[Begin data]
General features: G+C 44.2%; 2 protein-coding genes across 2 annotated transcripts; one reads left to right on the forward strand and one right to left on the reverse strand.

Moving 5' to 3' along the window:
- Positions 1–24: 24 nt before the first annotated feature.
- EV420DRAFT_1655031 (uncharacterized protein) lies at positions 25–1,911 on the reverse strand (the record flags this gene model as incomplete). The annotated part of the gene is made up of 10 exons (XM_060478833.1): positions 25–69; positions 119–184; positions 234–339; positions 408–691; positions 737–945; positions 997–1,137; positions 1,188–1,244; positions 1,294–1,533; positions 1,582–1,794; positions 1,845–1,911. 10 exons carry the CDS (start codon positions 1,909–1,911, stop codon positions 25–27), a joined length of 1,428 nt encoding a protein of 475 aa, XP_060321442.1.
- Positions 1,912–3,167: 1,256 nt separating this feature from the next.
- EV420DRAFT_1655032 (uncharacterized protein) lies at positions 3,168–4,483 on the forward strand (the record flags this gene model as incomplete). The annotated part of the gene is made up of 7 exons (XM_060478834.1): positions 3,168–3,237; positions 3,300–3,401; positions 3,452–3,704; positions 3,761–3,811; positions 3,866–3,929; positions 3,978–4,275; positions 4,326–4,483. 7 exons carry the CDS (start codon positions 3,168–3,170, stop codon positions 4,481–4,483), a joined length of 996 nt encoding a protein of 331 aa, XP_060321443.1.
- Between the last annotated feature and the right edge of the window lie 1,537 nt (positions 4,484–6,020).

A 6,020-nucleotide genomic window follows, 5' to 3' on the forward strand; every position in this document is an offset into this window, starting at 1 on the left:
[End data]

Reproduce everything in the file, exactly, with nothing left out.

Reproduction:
General features: G+C 44.2%; 2 protein-coding genes across 2 annotated transcripts; one reads left to right on the forward strand and one right to left on the reverse strand.

Moving 5' to 3' along the window:
- Positions 1–24: 24 nt before the first annotated feature.
- EV420DRAFT_1655031 (uncharacterized protein) lies at positions 25–1,911 on the reverse strand (the record flags this gene model as incomplete). The annotated part of the gene is made up of 10 exons (XM_060478833.1): positions 25–69; positions 119–184; positions 234–339; positions 408–691; positions 737–945; positions 997–1,137; positions 1,188–1,244; positions 1,294–1,533; positions 1,582–1,794; positions 1,845–1,911. 10 exons carry the CDS (start codon positions 1,909–1,911, stop codon positions 25–27), a joined length of 1,428 nt encoding a protein of 475 aa, XP_060321442.1.
- Positions 1,912–3,167: 1,256 nt separating this feature from the next.
- EV420DRAFT_1655032 (uncharacterized protein) lies at positions 3,168–4,483 on the forward strand (the record flags this gene model as incomplete). The annotated part of the gene is made up of 7 exons (XM_060478834.1): positions 3,168–3,237; positions 3,300–3,401; positions 3,452–3,704; positions 3,761–3,811; positions 3,866–3,929; positions 3,978–4,275; positions 4,326–4,483. 7 exons carry the CDS (start codon positions 3,168–3,170, stop codon positions 4,481–4,483), a joined length of 996 nt encoding a protein of 331 aa, XP_060321443.1.
- Between the last annotated feature and the right edge of the window lie 1,537 nt (positions 4,484–6,020).

A 6,020-nucleotide genomic window follows, 5' to 3' on the forward strand; every position in this document is an offset into this window, starting at 1 on the left: